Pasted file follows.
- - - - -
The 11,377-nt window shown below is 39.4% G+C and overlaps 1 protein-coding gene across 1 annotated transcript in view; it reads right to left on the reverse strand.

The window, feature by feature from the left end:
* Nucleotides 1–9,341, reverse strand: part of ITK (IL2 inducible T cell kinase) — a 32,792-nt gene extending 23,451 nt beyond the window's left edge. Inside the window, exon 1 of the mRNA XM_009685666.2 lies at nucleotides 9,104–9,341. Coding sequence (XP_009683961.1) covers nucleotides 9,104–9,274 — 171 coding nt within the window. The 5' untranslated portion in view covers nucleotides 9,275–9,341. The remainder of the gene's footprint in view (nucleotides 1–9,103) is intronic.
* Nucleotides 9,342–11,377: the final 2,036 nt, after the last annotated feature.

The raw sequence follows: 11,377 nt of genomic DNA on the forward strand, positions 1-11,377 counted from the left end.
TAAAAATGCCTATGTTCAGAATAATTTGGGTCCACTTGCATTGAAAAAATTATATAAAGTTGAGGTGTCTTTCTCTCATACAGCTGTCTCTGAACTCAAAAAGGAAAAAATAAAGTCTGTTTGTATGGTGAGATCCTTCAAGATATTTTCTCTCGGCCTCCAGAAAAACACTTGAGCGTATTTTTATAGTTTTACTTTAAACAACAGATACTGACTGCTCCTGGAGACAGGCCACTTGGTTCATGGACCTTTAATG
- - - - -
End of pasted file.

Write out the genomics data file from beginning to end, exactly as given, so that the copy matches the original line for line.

The 11,377-nt window shown below is 39.4% G+C and overlaps 1 protein-coding gene across 1 annotated transcript in view; it reads right to left on the reverse strand.

The window, feature by feature from the left end:
* Nucleotides 1–9,341, reverse strand: part of ITK (IL2 inducible T cell kinase) — a 32,792-nt gene extending 23,451 nt beyond the window's left edge. Inside the window, exon 1 of the mRNA XM_009685666.2 lies at nucleotides 9,104–9,341. Coding sequence (XP_009683961.1) covers nucleotides 9,104–9,274 — 171 coding nt within the window. The 5' untranslated portion in view covers nucleotides 9,275–9,341. The remainder of the gene's footprint in view (nucleotides 1–9,103) is intronic.
* Nucleotides 9,342–11,377: the final 2,036 nt, after the last annotated feature.

The raw sequence follows: 11,377 nt of genomic DNA on the forward strand, positions 1-11,377 counted from the left end.
TAAAAATGCCTATGTTCAGAATAATTTGGGTCCACTTGCATTGAAAAAATTATATAAAGTTGAGGTGTCTTTCTCTCATACAGCTGTCTCTGAACTCAAAAAGGAAAAAATAAAGTCTGTTTGTATGGTGAGATCCTTCAAGATATTTTCTCTCGGCCTCCAGAAAAACACTTGAGCGTATTTTTATAGTTTTACTTTAAACAACAGATACTGACTGCTCCTGGAGACAGGCCACTTGGTTCATGGACCTTTAATG